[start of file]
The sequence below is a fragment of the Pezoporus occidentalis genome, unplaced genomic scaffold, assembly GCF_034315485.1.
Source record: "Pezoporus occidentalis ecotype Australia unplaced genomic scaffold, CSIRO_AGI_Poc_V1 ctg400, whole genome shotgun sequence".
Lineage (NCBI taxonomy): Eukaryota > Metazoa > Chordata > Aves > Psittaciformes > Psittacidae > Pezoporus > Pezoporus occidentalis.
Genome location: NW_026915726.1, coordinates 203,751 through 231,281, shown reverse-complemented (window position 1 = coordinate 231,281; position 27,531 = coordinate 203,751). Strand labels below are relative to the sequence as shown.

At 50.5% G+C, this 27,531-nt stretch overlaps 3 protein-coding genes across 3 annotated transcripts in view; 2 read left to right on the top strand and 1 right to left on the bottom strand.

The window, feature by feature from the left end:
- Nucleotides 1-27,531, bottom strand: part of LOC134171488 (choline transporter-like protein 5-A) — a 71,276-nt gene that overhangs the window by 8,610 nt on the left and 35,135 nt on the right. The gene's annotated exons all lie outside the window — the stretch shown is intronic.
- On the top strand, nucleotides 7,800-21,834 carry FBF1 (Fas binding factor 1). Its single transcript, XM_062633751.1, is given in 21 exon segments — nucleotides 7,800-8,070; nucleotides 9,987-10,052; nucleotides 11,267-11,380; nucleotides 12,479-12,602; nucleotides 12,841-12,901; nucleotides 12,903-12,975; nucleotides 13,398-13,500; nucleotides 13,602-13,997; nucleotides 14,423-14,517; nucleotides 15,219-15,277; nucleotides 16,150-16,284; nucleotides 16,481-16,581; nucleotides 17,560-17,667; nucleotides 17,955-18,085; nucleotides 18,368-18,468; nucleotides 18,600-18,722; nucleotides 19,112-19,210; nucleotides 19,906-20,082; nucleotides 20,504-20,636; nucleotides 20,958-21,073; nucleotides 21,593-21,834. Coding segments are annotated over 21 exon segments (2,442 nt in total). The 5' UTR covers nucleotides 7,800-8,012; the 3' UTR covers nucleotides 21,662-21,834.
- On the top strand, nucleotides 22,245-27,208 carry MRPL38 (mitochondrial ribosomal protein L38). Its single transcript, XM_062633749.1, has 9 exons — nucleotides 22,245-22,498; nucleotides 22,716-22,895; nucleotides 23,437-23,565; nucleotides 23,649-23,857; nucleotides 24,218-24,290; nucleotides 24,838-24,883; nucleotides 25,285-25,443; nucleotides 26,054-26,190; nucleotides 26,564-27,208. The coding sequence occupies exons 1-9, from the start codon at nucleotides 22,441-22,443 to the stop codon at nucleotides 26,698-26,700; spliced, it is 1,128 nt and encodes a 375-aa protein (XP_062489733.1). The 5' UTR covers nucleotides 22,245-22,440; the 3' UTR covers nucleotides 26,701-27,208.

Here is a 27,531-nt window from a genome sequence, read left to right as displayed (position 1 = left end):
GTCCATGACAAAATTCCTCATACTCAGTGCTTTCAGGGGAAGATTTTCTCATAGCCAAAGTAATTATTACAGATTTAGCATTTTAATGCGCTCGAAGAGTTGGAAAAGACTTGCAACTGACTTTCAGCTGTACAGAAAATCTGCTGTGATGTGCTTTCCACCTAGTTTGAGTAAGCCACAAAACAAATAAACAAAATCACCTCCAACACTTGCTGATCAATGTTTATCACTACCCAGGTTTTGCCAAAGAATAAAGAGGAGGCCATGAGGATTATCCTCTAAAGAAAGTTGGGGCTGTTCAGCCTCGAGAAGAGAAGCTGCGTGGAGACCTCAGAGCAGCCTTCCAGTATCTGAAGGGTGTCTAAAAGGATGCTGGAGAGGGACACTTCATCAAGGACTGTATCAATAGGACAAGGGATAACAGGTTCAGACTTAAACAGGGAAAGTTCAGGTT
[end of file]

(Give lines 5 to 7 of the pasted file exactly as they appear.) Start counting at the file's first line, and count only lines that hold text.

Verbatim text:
At 50.5% G+C, this 27,531-nt stretch overlaps 3 protein-coding genes across 3 annotated transcripts in view; 2 read left to right on the top strand and 1 right to left on the bottom strand.

The window, feature by feature from the left end:
- Nucleotides 1-27,531, bottom strand: part of LOC134171488 (choline transporter-like protein 5-A) — a 71,276-nt gene that overhangs the window by 8,610 nt on the left and 35,135 nt on the right. The gene's annotated exons all lie outside the window — the stretch shown is intronic.